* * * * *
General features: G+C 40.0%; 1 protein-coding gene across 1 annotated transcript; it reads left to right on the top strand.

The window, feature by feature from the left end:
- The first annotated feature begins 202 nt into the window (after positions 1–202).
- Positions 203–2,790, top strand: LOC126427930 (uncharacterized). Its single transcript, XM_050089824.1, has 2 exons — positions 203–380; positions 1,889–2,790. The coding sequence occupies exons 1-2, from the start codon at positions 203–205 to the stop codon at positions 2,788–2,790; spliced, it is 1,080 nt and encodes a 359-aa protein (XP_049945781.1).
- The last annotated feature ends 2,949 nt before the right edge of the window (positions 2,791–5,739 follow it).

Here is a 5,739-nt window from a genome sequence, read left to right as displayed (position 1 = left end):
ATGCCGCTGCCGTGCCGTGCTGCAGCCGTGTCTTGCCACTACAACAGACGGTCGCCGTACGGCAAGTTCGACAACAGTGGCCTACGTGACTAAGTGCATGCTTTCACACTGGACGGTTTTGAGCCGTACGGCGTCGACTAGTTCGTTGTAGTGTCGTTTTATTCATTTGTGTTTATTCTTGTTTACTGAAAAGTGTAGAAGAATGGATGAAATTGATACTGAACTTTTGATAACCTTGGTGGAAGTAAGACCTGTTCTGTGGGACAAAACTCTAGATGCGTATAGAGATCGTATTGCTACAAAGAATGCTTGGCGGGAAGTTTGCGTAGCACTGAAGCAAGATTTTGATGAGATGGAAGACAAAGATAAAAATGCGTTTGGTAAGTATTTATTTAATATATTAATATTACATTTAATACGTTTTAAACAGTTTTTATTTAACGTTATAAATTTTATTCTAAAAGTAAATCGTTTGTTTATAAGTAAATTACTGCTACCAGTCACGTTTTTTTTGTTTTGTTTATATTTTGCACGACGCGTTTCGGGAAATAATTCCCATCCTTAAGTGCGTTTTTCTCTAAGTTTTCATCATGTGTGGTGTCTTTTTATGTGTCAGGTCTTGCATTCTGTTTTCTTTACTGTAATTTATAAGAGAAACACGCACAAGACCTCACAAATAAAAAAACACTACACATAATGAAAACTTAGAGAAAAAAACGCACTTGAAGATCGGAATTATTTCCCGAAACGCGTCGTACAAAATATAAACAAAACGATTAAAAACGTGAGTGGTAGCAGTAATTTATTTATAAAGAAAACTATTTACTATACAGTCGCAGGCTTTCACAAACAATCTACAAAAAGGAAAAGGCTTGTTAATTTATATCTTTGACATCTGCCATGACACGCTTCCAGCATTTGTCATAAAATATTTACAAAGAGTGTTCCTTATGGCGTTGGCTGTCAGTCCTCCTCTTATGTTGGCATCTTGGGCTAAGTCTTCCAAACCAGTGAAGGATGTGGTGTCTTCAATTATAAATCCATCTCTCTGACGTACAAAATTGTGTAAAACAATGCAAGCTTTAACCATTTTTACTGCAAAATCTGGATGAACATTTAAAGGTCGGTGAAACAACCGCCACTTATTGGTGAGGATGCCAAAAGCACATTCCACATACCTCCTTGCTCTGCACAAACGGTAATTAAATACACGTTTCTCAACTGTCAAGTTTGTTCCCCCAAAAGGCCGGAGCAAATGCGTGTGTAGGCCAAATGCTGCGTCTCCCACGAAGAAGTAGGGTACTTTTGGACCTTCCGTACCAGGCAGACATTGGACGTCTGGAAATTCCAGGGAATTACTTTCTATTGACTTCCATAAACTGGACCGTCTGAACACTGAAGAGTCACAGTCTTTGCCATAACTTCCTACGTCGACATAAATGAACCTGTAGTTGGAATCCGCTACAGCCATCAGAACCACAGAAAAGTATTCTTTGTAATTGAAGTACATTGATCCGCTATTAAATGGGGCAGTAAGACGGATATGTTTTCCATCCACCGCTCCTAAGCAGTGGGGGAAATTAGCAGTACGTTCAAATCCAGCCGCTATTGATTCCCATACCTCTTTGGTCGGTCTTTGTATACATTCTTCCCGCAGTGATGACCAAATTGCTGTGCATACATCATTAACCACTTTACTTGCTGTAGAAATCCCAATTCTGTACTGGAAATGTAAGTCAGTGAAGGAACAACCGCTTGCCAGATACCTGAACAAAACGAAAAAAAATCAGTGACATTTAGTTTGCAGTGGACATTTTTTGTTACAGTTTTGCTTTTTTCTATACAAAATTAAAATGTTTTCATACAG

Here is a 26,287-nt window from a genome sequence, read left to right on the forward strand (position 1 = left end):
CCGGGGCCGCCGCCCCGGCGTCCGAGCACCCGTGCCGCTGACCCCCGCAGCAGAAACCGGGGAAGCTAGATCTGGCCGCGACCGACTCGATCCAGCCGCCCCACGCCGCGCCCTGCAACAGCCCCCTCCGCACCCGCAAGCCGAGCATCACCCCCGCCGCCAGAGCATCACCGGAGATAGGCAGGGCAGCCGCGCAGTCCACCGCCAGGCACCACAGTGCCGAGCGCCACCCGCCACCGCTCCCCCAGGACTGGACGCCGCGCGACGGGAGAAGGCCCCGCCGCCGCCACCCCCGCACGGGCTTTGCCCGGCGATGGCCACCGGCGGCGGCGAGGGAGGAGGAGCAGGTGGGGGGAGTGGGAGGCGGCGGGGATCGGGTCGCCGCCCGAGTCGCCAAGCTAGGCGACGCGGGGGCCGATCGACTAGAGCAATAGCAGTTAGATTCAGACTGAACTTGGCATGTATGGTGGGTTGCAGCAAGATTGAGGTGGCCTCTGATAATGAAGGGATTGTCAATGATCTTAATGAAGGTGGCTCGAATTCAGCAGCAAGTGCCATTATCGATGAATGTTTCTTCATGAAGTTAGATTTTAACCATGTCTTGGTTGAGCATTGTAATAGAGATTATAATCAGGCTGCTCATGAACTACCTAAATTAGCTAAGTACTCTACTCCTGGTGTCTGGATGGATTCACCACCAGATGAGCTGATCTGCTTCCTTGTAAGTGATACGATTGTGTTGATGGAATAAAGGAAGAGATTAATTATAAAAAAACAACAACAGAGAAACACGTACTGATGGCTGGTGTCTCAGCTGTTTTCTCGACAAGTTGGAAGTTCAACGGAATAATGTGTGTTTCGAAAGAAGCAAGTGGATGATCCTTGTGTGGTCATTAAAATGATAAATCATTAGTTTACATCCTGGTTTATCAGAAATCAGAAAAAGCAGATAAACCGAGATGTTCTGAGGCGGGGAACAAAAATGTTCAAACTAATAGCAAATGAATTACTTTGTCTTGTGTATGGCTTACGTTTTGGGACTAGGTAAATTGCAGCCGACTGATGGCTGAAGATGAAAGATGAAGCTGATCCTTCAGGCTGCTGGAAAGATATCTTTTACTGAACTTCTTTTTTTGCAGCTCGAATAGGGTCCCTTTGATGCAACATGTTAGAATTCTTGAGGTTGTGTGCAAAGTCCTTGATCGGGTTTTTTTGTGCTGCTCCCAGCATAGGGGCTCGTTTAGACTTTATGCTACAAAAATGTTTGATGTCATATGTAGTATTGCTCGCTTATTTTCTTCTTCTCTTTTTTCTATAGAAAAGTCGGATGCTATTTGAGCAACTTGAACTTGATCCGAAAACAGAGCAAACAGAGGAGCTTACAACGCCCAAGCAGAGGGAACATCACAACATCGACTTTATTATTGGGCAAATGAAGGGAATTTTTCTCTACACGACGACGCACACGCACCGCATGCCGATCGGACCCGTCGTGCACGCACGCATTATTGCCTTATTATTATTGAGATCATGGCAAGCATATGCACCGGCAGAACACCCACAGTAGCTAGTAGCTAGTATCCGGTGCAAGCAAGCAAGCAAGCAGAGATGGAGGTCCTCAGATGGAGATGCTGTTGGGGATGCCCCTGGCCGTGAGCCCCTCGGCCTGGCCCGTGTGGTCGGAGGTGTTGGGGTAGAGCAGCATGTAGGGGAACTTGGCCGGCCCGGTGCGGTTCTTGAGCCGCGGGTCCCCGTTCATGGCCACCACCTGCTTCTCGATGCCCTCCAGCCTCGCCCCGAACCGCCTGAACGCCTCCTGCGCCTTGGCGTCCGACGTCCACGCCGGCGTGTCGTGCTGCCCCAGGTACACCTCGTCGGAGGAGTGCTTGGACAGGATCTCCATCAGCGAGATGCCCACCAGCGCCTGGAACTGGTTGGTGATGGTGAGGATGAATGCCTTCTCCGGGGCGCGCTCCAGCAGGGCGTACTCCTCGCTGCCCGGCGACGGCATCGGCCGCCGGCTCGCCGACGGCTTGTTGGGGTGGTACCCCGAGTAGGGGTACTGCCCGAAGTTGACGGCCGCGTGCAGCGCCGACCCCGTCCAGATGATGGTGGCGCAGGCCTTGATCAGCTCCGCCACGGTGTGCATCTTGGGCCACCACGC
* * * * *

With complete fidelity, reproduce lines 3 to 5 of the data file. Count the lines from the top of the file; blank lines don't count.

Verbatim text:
- The first annotated feature begins 202 nt into the window (after positions 1–202).
- Positions 203–2,790, top strand: LOC126427930 (uncharacterized). Its single transcript, XM_050089824.1, has 2 exons — positions 203–380; positions 1,889–2,790. The coding sequence occupies exons 1-2, from the start codon at positions 203–205 to the stop codon at positions 2,788–2,790; spliced, it is 1,080 nt and encodes a 359-aa protein (XP_049945781.1).
- The last annotated feature ends 2,949 nt before the right edge of the window (positions 2,791–5,739 follow it).